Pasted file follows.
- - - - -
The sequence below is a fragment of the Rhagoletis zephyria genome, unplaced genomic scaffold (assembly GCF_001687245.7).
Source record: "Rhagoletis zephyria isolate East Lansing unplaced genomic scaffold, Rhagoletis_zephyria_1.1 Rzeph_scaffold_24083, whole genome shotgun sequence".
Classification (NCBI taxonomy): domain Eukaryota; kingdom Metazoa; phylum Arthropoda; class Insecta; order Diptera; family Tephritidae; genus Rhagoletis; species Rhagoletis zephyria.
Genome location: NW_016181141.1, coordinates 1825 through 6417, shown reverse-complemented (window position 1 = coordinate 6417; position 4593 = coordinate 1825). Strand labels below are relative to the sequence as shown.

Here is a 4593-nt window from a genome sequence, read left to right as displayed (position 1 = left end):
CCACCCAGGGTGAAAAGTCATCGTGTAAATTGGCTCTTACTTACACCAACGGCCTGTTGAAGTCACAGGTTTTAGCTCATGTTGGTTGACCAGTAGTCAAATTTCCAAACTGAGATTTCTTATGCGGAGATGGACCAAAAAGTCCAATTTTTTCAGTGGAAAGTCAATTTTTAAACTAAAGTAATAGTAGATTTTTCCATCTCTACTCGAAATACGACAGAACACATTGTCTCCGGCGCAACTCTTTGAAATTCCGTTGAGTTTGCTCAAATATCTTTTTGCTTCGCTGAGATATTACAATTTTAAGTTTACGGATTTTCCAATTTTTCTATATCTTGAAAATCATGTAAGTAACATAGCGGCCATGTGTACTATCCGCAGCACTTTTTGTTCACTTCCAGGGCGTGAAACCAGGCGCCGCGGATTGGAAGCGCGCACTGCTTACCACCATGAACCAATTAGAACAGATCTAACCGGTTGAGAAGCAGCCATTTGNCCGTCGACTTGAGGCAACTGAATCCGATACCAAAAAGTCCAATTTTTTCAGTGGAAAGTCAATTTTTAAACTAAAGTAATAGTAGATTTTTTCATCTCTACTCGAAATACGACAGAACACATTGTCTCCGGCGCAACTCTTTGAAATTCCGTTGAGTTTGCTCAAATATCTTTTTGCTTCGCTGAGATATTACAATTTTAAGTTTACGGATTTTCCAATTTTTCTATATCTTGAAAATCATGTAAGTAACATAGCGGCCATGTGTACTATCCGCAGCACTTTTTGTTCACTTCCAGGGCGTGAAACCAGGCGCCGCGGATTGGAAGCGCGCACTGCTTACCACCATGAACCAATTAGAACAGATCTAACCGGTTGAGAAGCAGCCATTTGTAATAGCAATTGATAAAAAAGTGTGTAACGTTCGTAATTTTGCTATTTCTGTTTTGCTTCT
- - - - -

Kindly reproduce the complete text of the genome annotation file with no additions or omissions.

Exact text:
The sequence below is a fragment of the Rhagoletis zephyria genome, unplaced genomic scaffold (assembly GCF_001687245.7).
Source record: "Rhagoletis zephyria isolate East Lansing unplaced genomic scaffold, Rhagoletis_zephyria_1.1 Rzeph_scaffold_24083, whole genome shotgun sequence".
Classification (NCBI taxonomy): domain Eukaryota; kingdom Metazoa; phylum Arthropoda; class Insecta; order Diptera; family Tephritidae; genus Rhagoletis; species Rhagoletis zephyria.
Genome location: NW_016181141.1, coordinates 1825 through 6417, shown reverse-complemented (window position 1 = coordinate 6417; position 4593 = coordinate 1825). Strand labels below are relative to the sequence as shown.

Here is a 4593-nt window from a genome sequence, read left to right as displayed (position 1 = left end):
CCACCCAGGGTGAAAAGTCATCGTGTAAATTGGCTCTTACTTACACCAACGGCCTGTTGAAGTCACAGGTTTTAGCTCATGTTGGTTGACCAGTAGTCAAATTTCCAAACTGAGATTTCTTATGCGGAGATGGACCAAAAAGTCCAATTTTTTCAGTGGAAAGTCAATTTTTAAACTAAAGTAATAGTAGATTTTTCCATCTCTACTCGAAATACGACAGAACACATTGTCTCCGGCGCAACTCTTTGAAATTCCGTTGAGTTTGCTCAAATATCTTTTTGCTTCGCTGAGATATTACAATTTTAAGTTTACGGATTTTCCAATTTTTCTATATCTTGAAAATCATGTAAGTAACATAGCGGCCATGTGTACTATCCGCAGCACTTTTTGTTCACTTCCAGGGCGTGAAACCAGGCGCCGCGGATTGGAAGCGCGCACTGCTTACCACCATGAACCAATTAGAACAGATCTAACCGGTTGAGAAGCAGCCATTTGNCCGTCGACTTGAGGCAACTGAATCCGATACCAAAAAGTCCAATTTTTTCAGTGGAAAGTCAATTTTTAAACTAAAGTAATAGTAGATTTTTTCATCTCTACTCGAAATACGACAGAACACATTGTCTCCGGCGCAACTCTTTGAAATTCCGTTGAGTTTGCTCAAATATCTTTTTGCTTCGCTGAGATATTACAATTTTAAGTTTACGGATTTTCCAATTTTTCTATATCTTGAAAATCATGTAAGTAACATAGCGGCCATGTGTACTATCCGCAGCACTTTTTGTTCACTTCCAGGGCGTGAAACCAGGCGCCGCGGATTGGAAGCGCGCACTGCTTACCACCATGAACCAATTAGAACAGATCTAACCGGTTGAGAAGCAGCCATTTGTAATAGCAATTGATAAAAAAGTGTGTAACGTTCGTAATTTTGCTATTTCTGTTTTGCTTCT